Jan 242013

This was my first visit to Cineworld at the Beach in a long time, and it was to sit beside my sleeping father, an avid Lee Child reader, and watch Jack Reacher. Andrew Watson writes.

To be fair, my dad didn’t even need to be rudely awakened by special effects to maintain a steady gaze upon this Tom Cruise adaption of Child’s novel, One Shot.
I’m used to his sleeping antics by now, but felt inclined to lie about this particular outing because of how aggrieved I’ve been by his past behaviour!

Anyway, though he claims he wasn’t too impressed, Dad’s wakefulness is testament to the quality of the film, no matter his misgivings.

Foremost of these is the selection of the pint-sized Cruise for the leading role: Dad tells me that Reacher’s at least 6’6” in the books.

Having said that, there were also some gripes that I had early on in this blockbuster. What’s with the conspiratorial whispering between Reacher and Helen Rodin (Rosamund Pike)?

I know that there are scandals at play here, as Helen and Reacher tussle with her powerful father (Richard Jenkins) to prove the innocence of supposed murderer, James Barr.  Despite this, it all seemed overtly theatrical and, frankly, irritating.

Barr stands accused of randomly laying waste to passers-by for sick kicks, and his track record as a sniper in the army screams his guilt. However, being based on the thrilling storytelling deployed by Child, it’s safe to say that it’s not necessarily a simple open and shut case.

Not for Reacher, anyhow, who, I’ve read, can be readily compared to Sherlock Holmes in his powers of deduction. I’d agree with that.

Initially dismissed as paranoid and unaccustomed to the largely non-ulterior motives of civilian life, being an ex-military policeman, Reacher nevertheless convinces Helen to look at potential corruption within her father’s department.

Even the viewer, impressed as they may be by Reacher’s unbeatable fighting chops, doesn’t know what’s going in his head, given the man’s mysterious and recalcitrant nature throughout.

What he keeps to himself, he keeps from his enemies, as he tries to stay two steps ahead of the game.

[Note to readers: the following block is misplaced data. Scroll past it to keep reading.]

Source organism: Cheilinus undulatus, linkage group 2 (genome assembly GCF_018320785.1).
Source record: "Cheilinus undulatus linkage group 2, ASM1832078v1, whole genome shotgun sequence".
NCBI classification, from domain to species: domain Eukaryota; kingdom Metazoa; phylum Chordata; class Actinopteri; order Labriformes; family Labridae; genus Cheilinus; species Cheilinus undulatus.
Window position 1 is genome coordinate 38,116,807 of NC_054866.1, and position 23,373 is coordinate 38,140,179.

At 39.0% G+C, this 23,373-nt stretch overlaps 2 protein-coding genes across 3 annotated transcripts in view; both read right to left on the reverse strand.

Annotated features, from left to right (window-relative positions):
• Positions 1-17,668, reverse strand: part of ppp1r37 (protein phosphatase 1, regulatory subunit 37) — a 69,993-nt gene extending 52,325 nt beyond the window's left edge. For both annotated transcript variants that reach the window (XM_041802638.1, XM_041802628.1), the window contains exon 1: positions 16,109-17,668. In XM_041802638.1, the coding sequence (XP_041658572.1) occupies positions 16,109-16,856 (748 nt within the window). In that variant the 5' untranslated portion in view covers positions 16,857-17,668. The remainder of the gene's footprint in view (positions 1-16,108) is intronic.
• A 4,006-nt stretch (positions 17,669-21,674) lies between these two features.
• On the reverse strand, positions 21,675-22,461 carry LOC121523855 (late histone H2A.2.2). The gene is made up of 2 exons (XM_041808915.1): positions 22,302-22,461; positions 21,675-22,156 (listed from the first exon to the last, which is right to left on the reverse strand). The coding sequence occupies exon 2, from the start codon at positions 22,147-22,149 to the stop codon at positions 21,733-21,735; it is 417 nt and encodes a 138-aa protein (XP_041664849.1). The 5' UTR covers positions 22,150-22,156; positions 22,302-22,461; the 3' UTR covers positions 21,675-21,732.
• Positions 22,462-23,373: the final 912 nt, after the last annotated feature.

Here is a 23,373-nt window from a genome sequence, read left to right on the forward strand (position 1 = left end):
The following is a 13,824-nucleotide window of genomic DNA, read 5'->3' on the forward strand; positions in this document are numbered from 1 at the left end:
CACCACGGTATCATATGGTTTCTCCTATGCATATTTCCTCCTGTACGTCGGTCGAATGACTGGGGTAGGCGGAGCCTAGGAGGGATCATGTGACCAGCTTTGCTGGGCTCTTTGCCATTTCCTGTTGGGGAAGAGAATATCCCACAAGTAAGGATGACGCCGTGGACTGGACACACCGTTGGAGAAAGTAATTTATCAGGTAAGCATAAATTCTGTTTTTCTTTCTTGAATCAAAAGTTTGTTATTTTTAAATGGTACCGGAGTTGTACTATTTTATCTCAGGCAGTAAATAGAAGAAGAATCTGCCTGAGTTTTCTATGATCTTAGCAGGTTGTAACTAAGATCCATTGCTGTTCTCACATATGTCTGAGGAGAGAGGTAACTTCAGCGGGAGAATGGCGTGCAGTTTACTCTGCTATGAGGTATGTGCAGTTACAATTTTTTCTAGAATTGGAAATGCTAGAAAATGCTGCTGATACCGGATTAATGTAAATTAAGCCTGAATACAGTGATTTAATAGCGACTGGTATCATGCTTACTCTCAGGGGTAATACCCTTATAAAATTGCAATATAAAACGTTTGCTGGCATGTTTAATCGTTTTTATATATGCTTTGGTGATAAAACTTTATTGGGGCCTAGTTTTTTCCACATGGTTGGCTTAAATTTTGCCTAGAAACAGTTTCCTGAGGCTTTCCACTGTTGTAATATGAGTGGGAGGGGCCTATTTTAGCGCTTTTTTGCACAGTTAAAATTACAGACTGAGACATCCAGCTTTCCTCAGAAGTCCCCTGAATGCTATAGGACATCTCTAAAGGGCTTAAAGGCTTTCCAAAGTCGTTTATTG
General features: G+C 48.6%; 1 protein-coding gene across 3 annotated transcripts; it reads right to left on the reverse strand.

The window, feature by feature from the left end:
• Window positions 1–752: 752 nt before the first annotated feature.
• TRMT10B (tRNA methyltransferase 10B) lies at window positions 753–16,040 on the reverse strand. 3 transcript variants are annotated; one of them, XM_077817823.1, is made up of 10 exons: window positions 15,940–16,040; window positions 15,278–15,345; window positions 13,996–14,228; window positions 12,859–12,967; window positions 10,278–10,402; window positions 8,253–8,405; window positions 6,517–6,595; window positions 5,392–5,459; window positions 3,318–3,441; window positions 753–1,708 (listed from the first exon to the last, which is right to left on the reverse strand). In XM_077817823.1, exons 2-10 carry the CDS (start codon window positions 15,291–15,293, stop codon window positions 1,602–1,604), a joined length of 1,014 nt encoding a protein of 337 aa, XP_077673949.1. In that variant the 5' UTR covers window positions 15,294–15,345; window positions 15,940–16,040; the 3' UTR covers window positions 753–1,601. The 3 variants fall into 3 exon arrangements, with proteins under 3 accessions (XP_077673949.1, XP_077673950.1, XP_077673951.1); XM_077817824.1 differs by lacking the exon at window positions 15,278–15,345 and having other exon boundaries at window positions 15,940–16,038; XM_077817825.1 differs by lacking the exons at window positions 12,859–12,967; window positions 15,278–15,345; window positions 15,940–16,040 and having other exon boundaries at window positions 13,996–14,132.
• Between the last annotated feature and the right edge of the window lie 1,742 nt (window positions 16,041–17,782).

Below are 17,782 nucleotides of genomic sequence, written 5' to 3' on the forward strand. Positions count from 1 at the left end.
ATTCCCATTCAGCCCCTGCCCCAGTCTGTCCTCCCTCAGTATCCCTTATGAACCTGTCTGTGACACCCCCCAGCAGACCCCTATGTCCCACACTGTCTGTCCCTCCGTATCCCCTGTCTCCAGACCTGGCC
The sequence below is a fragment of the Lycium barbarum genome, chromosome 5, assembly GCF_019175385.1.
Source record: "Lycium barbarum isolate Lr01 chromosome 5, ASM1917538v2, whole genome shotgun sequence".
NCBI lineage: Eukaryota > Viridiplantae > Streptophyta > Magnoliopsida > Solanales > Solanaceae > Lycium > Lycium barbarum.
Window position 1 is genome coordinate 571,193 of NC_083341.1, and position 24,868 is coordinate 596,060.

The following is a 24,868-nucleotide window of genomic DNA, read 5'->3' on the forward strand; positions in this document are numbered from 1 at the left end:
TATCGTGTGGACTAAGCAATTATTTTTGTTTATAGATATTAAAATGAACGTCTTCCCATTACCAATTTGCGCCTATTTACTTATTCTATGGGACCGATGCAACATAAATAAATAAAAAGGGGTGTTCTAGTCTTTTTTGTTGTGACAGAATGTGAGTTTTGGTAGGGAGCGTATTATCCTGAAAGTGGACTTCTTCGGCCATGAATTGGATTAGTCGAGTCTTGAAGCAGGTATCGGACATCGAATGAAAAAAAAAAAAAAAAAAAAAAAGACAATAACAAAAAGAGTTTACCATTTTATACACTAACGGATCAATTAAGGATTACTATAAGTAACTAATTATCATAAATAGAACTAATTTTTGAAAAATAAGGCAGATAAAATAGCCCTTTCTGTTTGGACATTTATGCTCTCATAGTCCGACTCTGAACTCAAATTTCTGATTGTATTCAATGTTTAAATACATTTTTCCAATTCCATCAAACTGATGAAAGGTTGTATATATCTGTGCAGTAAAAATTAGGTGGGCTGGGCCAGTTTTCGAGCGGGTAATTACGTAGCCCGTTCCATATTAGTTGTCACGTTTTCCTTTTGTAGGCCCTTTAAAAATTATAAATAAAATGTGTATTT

He then overcomes a third man holding a gun to his head, as his back is turned.

Not until he’s ganged up on by a horde of young men who insist that Reacher disrespected their sister, and the suspiciously quick police response, did my Dad and I really think there was a deeper conspiracy at play.

All very serious stuff.  Though there are lighter moments, too.

Take for instance the fight scene in the bathroom.  Reacher’s proven to be beatable, with an unsuspected blow to the head with a baseball bat.  He falls into the bath, disorientated.  Cue comical rush by the two henchman to beat the crap out of him, only to foil themselves squeezing through the doorway at the same time.

It doesn’t stop there, either.  They then unsuccessfully play ball with him, hitting the rim of the bath as Reacher somehow remains out of reach.  This buys a now seemingly human Jack time to recover and prevail.

He then overcomes a third man holding a gun to his head, as his back is turned.

Wait a minute!

So Reacher can triumph over certain death, despite a pistol at point blank range, but he can’t handle or anticipate an unwieldy lump of wood?

Never mind, Robert Duvall’s at hand to help the viewer quickly forget inconsistencies within seemingly faultless characters like Reacher. After all, the latter’s youth, set against the aged, grizzled toughness of former army man Cash (Duvall) shows many things.

First and foremost, the obvious. Would it not be incorrect to assume the invincibility of relative youth is consistent, alternately, with elderly endeavour proving an altogether different kind of survival instinct?

I digress, I suppose. Any such debate can be illustrated with this: by the final fight scene, Reacher is hurting badly, while Cash has only a grazed eye.

Is this because he’s tougher, or because he knows his limits? He’s doing his ‘damage’ to the enemy on the perimeter of the fight scene.  All the while, Reacher’s the fool taking the hits, in the centre of all the action.

Old are canny, young are reckless!

My enjoyment of this film was largely unqualified, yet my Dad had reservations.

Go figure, I enjoyed it!